“Good planning is both a skill and an art,” says Marcelene Anderson. She should know. The president of Toronto-based Raven Strategic Consulting and a principal with the Centre for Strategic Management in San Diego, Calif., has worked with countless executive teams, formulating and implementing strategies that get results. Anderson has also seen her share of strategic plans that, despite good intentions, turned bad.
Here Anderson and Stephen Haines, president of the Centre for Strategic Management, reveal where strategic planning goes wrong:
Many groups jump into a planning process that isn’t thought out and is completely unstructured.
Half-hearted management commitment
More than half of strategic plans fail because there is no commitment from the top. Instead, the process is viewed as just another activity to be done and then crossed off the list, without proper implementation and monitoring.
Violating the “people support what they help create” principle
Some management groups create plans and are surprised when others do not share their enthusiasm for the plan; without input into the planning process, commitment is low.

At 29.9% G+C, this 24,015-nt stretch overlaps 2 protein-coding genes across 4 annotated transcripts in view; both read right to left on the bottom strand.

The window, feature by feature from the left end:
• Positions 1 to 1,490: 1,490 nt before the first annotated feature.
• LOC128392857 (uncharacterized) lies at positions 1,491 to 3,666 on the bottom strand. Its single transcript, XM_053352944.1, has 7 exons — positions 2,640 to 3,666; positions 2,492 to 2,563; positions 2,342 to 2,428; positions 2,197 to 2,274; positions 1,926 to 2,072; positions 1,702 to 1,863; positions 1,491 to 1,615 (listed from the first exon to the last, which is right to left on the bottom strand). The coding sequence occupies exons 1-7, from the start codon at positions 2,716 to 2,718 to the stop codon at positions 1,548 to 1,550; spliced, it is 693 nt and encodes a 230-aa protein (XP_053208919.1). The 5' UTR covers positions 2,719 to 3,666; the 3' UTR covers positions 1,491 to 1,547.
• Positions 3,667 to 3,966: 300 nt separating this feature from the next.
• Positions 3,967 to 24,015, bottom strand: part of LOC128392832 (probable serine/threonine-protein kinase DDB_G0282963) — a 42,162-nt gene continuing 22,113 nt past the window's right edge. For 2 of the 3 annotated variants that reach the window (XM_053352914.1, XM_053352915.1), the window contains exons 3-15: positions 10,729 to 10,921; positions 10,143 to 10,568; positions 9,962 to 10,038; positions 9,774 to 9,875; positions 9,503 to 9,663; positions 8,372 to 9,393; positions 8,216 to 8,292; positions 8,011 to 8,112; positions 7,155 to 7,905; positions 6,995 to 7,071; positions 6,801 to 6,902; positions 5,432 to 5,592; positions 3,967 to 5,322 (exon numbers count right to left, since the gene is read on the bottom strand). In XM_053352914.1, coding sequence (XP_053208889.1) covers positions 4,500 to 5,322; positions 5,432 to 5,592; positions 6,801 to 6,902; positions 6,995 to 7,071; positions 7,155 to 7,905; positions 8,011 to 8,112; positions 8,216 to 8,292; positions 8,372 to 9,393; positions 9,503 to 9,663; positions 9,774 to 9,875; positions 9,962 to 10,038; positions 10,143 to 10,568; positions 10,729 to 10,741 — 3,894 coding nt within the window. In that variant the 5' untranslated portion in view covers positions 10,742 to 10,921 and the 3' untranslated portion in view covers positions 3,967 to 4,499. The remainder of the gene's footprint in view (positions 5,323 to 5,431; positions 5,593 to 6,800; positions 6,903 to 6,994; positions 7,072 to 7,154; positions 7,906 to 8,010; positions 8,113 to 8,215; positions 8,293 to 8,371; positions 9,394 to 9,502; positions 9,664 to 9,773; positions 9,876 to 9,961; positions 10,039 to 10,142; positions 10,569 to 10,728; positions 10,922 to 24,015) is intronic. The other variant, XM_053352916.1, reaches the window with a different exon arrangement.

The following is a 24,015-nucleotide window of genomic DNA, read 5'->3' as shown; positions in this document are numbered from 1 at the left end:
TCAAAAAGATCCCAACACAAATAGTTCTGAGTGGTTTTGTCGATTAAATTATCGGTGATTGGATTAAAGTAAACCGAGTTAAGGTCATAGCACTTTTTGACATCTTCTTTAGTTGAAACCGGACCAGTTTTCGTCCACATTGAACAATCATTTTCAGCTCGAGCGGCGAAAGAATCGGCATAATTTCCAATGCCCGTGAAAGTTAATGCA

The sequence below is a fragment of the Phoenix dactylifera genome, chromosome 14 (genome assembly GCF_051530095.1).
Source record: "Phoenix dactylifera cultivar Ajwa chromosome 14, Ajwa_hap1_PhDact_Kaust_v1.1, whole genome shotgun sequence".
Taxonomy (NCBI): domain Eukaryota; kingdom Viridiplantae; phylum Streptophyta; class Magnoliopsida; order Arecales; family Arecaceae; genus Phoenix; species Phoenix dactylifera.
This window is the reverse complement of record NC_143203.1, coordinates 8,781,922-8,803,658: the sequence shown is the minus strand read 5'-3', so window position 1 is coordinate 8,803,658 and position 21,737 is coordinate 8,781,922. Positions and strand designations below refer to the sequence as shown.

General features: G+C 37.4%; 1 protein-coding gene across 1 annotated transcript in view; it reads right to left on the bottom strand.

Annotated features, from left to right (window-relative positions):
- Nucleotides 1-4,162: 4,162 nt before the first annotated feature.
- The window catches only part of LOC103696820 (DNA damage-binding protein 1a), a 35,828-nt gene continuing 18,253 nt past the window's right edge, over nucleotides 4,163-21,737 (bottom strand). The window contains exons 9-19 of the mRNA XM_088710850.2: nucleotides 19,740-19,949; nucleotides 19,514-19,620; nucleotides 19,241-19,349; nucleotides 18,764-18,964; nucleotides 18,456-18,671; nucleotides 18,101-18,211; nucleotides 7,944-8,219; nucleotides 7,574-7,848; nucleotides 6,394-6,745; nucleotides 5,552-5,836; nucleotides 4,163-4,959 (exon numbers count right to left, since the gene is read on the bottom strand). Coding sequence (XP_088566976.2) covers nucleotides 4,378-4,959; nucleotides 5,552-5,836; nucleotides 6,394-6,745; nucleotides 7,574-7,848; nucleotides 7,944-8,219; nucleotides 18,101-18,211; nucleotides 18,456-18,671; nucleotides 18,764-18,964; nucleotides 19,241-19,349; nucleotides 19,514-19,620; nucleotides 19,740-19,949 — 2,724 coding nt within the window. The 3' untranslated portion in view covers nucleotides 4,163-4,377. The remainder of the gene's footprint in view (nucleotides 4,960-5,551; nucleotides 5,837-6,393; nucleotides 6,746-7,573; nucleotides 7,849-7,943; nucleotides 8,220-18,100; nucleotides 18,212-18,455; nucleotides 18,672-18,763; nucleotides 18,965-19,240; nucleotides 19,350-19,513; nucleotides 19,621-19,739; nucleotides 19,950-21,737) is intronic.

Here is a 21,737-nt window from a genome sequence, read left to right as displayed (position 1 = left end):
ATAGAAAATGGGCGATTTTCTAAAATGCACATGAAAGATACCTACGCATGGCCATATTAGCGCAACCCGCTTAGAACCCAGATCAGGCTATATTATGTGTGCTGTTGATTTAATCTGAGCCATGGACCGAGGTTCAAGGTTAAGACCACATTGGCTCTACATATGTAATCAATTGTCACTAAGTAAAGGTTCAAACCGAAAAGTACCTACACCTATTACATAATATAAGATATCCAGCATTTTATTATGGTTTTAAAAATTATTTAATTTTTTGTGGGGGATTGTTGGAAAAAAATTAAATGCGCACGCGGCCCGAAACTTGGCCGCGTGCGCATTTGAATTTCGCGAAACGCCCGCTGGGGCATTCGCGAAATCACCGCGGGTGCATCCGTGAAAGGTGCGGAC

Developing mission, vision, and value statements that lack substance
Without methods for measuring success, progress is virtually impossible to determine. Many organizations only measure financial progress, ignoring the key factors that result in financial success — employee and customer satisfaction.
Failing to integrate planning at all levels of the organization
When plans are not integrated at all levels, strategic misalignment and disconnection occur, resulting in a waste of time and resources.
Conducting business as usual after developing the plan
Creating a plan for the future is a waste of time if you do not intend to follow through. One of the most serious mistakes is to regard the strategic plan document as the end goal. Such plans have the SPOT Syndrome — Strategic Plan on Top Shelf — where they only collect dust.
Failing to keep the plan current
The most common mistake is treating strategic planning as a process separate from day-to-day management, not as a way to reinvent the way to do day-to-day business.